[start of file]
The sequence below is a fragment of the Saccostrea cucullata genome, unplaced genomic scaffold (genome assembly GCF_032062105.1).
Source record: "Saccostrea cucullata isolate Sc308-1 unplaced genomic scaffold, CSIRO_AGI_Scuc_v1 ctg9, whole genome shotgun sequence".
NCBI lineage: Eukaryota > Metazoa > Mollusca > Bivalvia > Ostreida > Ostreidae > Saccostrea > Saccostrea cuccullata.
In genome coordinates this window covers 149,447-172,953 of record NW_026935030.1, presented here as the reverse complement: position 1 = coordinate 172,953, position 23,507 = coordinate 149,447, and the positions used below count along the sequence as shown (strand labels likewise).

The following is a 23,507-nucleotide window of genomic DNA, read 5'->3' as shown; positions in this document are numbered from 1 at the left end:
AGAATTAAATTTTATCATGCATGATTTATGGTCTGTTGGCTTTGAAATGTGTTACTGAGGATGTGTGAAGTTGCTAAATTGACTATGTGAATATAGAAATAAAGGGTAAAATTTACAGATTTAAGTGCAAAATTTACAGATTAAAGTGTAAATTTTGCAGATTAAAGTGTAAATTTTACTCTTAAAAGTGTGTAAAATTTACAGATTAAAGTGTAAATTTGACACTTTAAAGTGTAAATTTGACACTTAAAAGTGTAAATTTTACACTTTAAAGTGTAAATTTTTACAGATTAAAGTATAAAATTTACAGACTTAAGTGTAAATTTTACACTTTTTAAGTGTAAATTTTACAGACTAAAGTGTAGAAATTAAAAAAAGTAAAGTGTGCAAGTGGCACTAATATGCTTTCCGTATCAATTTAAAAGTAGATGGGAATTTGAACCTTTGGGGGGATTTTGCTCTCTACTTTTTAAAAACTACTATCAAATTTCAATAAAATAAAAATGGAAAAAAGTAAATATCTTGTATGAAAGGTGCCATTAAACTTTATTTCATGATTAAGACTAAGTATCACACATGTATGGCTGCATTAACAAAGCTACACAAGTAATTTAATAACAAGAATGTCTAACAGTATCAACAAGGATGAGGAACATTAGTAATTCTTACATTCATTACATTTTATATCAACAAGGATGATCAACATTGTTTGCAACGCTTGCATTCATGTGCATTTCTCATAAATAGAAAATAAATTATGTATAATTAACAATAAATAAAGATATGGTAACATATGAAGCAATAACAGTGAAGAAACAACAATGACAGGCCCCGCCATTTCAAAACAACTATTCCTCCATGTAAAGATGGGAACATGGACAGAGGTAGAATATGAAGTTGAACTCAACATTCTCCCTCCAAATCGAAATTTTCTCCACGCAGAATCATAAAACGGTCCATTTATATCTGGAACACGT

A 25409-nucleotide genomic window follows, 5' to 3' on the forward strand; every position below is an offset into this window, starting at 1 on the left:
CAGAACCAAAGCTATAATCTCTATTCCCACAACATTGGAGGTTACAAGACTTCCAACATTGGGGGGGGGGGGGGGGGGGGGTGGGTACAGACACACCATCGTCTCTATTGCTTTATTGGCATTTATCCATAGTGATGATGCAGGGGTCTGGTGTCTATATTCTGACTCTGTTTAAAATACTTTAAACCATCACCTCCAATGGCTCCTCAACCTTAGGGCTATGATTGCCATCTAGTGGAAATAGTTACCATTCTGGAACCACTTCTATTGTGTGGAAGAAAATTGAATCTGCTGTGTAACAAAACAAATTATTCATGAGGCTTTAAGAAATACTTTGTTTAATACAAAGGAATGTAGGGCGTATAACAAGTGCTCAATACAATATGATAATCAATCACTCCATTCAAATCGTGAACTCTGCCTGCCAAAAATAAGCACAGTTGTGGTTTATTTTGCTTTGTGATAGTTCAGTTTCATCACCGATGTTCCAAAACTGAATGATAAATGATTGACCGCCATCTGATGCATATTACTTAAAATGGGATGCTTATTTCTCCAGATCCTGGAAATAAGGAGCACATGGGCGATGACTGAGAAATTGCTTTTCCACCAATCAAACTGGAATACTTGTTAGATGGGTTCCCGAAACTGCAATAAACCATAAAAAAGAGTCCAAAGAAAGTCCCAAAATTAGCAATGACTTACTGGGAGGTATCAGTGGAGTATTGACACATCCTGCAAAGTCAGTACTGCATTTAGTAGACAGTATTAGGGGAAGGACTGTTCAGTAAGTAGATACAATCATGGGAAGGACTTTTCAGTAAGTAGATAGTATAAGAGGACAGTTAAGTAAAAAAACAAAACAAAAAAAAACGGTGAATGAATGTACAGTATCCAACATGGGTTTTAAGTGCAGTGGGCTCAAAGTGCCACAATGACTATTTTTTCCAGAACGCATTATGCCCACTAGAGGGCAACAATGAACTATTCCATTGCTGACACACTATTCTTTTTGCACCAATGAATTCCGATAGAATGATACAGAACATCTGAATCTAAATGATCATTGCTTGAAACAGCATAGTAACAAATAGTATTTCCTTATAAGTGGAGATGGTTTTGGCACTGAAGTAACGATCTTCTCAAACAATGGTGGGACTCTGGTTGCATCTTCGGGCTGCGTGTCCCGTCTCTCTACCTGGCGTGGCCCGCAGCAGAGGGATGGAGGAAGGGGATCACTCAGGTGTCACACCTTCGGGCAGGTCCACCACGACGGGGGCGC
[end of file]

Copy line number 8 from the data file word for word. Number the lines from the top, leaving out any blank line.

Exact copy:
CAGAACCAAAGCTATAATCTCTATTCCCACAACATTGGAGGTTACAAGACTTCCAACATTGGGGGGGGGGGGGGGGGGGGGTGGGTACAGACACACCATCGTCTCTATTGCTTTATTGGCATTTATCCATAGTGATGATGCAGGGGTCTGGTGTCTATATTCTGACTCTGTTTAAAATACTTTAAACCATCACCTCCAATGGCTCCTCAACCTTAGGGCTATGATTGCCATCTAGTGGAAATAGTTACCATTCTGGAACCACTTCTATTGTGTGGAAGAAAATTGAATCTGCTGTGTAACAAAACAAATTATTCATGAGGCTTTAAGAAATACTTTGTTTAATACAAAGGAATGTAGGGCGTATAACAAGTGCTCAATACAATATGATAATCAATCACTCCATTCAAATCGTGAACTCTGCCTGCCAAAAATAAGCACAGTTGTGGTTTATTTTGCTTTGTGATAGTTCAGTTTCATCACCGATGTTCCAAAACTGAATGATAAATGATTGACCGCCATCTGATGCATATTACTTAAAATGGGATGCTTATTTCTCCAGATCCTGGAAATAAGGAGCACATGGGCGATGACTGAGAAATTGCTTTTCCACCAATCAAACTGGAATACTTGTTAGATGGGTTCCCGAAACTGCAATAAACCATAAAAAAGAGTCCAAAGAAAGTCCCAAAATTAGCAATGACTTACTGGGAGGTATCAGTGGAGTATTGACACATCCTGCAAAGTCAGTACTGCATTTAGTAGACAGTATTAGGGGAAGGACTGTTCAGTAAGTAGATACAATCATGGGAAGGACTTTTCAGTAAGTAGATAGTATAAGAGGACAGTTAAGTAAAAAAACAAAACAAAAAAAAACGGTGAATGAATGTACAGTATCCAACATGGGTTTTAAGTGCAGTGGGCTCAAAGTGCCACAATGACTATTTTTTCCAGAACGCATTATGCCCACTAGAGGGCAACAATGAACTATTCCATTGCTGACACACTATTCTTTTTGCACCAATGAATTCCGATAGAATGATACAGAACATCTGAATCTAAATGATCATTGCTTGAAACAGCATAGTAACAAATAGTATTTCCTTATAAGTGGAGATGGTTTTGGCACTGAAGTAACGATCTTCTCAAACAATGGTGGGACTCTGGTTGCATCTTCGGGCTGCGTGTCCCGTCTCTCTACCTGGCGTGGCCCGCAGCAGAGGGATGGAGGAAGGGGATCACTCAGGTGTCACACCTTCGGGCAGGTCCACCACGACGGGGGCGC